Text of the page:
This is what the Seahawks had to replace on Dec. 4 when they lost Earl Thomas for the season: a player so respected, feared and simply so good that he could impact a game by reputation alone. The results without him in the lineup are striking.

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My favorite Earl Thomas play was a play Earl Thomas didn’t even make.

It was 2013, and the Seahawks were in another slugfest with the Rams. In the third quarter, Rams quarterback Kellen Clemens saw open field, scrambled and got drilled 6 yards later. It sounds unremarkable until you consider that Thomas covered 23 yards to reach Clemens and, once he got there, he hit Clemens so hard that Clemens wore a welt after the game.

“As Kellen came over to the sideline, he said, ‘Holy cow, man. Did you see how fast he closed?’ ” former Rams quarterback Brady Quinn said. “I mean, Kellen is a tough dude, but you could tell he was a little bit shook.”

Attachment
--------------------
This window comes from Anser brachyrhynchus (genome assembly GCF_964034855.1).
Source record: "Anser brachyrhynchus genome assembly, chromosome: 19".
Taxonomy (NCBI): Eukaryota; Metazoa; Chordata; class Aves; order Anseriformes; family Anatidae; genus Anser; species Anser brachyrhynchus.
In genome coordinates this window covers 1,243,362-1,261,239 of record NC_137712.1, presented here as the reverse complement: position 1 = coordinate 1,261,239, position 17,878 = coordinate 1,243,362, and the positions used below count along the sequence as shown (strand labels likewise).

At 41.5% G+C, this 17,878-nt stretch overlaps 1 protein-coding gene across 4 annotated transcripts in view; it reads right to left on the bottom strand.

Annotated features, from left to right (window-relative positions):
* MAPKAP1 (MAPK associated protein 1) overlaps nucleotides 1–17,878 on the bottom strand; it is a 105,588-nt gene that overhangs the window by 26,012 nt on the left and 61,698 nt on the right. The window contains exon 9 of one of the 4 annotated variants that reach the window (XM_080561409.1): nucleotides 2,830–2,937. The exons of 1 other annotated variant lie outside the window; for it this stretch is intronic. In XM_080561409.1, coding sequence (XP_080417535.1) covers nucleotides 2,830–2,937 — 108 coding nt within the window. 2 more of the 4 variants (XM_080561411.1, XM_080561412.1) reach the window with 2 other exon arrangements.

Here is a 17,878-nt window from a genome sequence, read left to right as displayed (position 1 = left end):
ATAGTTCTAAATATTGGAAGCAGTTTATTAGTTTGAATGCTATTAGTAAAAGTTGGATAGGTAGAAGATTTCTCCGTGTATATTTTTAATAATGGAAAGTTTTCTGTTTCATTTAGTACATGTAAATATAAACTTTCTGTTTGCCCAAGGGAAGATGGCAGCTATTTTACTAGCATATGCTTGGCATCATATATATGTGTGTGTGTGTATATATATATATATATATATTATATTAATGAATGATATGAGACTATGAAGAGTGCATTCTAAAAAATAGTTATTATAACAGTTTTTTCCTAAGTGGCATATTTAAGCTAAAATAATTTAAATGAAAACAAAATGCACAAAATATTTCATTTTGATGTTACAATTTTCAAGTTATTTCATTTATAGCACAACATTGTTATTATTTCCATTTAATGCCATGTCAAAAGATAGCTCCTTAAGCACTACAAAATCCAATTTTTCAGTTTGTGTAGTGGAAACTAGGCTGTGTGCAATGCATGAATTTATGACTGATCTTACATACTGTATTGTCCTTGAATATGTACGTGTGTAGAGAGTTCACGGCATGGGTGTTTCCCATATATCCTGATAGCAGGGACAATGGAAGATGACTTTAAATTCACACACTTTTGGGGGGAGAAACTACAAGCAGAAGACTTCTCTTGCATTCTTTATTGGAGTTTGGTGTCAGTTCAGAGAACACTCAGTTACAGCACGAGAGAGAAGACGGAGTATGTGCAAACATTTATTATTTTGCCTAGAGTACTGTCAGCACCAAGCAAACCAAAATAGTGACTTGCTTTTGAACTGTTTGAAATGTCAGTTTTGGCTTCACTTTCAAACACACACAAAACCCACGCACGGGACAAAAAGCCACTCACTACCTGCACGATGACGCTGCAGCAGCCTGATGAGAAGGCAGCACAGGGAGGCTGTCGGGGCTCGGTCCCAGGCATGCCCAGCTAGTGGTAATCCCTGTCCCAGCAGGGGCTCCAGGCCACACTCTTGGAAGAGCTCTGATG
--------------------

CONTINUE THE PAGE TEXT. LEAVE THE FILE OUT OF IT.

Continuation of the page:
That was the play Thomas made. The play he didn’t make was in the fourth quarter.

Seahawks 26, Lions 6

The Rams had the ball at the 3-yard line. Clemens rolled to his left and had he bolted for the end zone he had a chance to score.

But Clemens didn’t bolt for the end zone. He drifted laterally and eventually threw an incompletion, and the Seahawks won.

After the game, when talking about that play, Clemens brought up the Thomas hit in the third quarter and the speed with which Thomas had closed the distance between them. It was still in the back of his mind.

Thomas didn’t come within 10 yards of Clemens near the end zone, but it was as if he was a ghost in that moment, something Clemens projected that wasn’t actually there.